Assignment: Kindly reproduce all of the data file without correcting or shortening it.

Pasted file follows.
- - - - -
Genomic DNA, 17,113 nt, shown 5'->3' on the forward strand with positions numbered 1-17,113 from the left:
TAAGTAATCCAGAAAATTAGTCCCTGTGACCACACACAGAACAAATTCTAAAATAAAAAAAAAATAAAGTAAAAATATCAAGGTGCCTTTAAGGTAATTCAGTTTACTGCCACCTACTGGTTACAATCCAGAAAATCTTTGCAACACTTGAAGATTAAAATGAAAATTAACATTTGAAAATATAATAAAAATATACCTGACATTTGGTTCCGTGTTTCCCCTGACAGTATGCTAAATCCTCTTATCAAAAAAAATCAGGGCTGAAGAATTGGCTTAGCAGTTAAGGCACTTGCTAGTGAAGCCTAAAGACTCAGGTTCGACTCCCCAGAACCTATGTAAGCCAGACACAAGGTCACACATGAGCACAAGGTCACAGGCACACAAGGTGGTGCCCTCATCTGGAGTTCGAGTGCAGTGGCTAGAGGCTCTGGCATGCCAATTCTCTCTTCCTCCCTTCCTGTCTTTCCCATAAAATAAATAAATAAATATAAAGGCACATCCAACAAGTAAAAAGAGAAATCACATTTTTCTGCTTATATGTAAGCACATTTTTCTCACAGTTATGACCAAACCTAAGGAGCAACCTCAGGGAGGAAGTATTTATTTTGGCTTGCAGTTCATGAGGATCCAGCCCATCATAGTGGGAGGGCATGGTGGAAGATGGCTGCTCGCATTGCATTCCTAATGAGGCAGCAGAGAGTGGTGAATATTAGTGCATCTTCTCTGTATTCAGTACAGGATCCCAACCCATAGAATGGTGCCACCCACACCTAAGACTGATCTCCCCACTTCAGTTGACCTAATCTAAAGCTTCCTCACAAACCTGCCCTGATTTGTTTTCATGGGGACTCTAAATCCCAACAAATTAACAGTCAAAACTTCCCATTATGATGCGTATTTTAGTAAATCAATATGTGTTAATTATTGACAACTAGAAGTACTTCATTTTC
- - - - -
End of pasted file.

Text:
Genomic DNA, 17,113 nt, shown 5'->3' on the forward strand with positions numbered 1-17,113 from the left:
TAAGTAATCCAGAAAATTAGTCCCTGTGACCACACACAGAACAAATTCTAAAATAAAAAAAAAATAAAGTAAAAATATCAAGGTGCCTTTAAGGTAATTCAGTTTACTGCCACCTACTGGTTACAATCCAGAAAATCTTTGCAACACTTGAAGATTAAAATGAAAATTAACATTTGAAAATATAATAAAAATATACCTGACATTTGGTTCCGTGTTTCCCCTGACAGTATGCTAAATCCTCTTATCAAAAAAAATCAGGGCTGAAGAATTGGCTTAGCAGTTAAGGCACTTGCTAGTGAAGCCTAAAGACTCAGGTTCGACTCCCCAGAACCTATGTAAGCCAGACACAAGGTCACACATGAGCACAAGGTCACAGGCACACAAGGTGGTGCCCTCATCTGGAGTTCGAGTGCAGTGGCTAGAGGCTCTGGCATGCCAATTCTCTCTTCCTCCCTTCCTGTCTTTCCCATAAAATAAATAAATAAATATAAAGGCACATCCAACAAGTAAAAAGAGAAATCACATTTTTCTGCTTATATGTAAGCACATTTTTCTCACAGTTATGACCAAACCTAAGGAGCAACCTCAGGGAGGAAGTATTTATTTTGGCTTGCAGTTCATGAGGATCCAGCCCATCATAGTGGGAGGGCATGGTGGAAGATGGCTGCTCGCATTGCATTCCTAATGAGGCAGCAGAGAGTGGTGAATATTAGTGCATCTTCTCTGTATTCAGTACAGGATCCCAACCCATAGAATGGTGCCACCCACACCTAAGACTGATCTCCCCACTTCAGTTGACCTAATCTAAAGCTTCCTCACAAACCTGCCCTGATTTGTTTTCATGGGGACTCTAAATCCCAACAAATTAACAGTCAAAACTTCCCATTATGATGCGTATTTTAGTAAATCAATATGTGTTAATTATTGACAACTAGAAGTACTTCATTTTC